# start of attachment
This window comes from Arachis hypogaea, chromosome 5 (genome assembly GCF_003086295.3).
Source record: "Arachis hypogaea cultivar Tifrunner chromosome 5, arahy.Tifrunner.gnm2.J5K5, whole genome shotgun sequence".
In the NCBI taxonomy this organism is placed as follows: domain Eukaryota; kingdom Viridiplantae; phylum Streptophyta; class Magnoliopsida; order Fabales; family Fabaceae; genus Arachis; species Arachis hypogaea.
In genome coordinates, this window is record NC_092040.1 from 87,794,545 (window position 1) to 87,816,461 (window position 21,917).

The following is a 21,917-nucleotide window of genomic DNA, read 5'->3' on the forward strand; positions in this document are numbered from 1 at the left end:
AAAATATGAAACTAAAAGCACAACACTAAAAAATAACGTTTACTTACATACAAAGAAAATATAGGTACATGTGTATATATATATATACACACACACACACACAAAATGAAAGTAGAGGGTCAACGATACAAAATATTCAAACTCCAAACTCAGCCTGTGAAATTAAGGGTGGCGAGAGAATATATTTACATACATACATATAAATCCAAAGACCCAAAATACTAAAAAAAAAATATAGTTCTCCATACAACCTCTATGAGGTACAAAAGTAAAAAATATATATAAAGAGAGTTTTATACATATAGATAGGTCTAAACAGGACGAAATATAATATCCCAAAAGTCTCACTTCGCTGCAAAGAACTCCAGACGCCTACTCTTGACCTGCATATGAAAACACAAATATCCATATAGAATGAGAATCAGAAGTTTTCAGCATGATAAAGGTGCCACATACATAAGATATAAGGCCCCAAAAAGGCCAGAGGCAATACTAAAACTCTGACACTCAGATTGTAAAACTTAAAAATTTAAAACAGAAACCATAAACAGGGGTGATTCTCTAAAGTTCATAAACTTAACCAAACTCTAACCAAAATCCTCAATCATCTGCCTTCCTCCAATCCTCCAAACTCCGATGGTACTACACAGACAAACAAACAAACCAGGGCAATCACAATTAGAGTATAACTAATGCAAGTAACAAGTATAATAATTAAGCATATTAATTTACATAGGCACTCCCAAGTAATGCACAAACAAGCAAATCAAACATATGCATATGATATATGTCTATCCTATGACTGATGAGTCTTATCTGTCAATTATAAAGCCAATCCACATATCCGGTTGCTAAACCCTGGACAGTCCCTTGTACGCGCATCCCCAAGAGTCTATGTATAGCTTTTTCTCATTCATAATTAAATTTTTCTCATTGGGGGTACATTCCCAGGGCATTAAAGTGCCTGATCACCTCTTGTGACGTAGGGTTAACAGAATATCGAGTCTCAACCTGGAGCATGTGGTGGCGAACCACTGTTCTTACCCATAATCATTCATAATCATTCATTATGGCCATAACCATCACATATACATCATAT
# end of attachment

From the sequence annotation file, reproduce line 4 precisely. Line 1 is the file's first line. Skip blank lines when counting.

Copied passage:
In genome coordinates, this window is record NC_092040.1 from 87,794,545 (window position 1) to 87,816,461 (window position 21,917).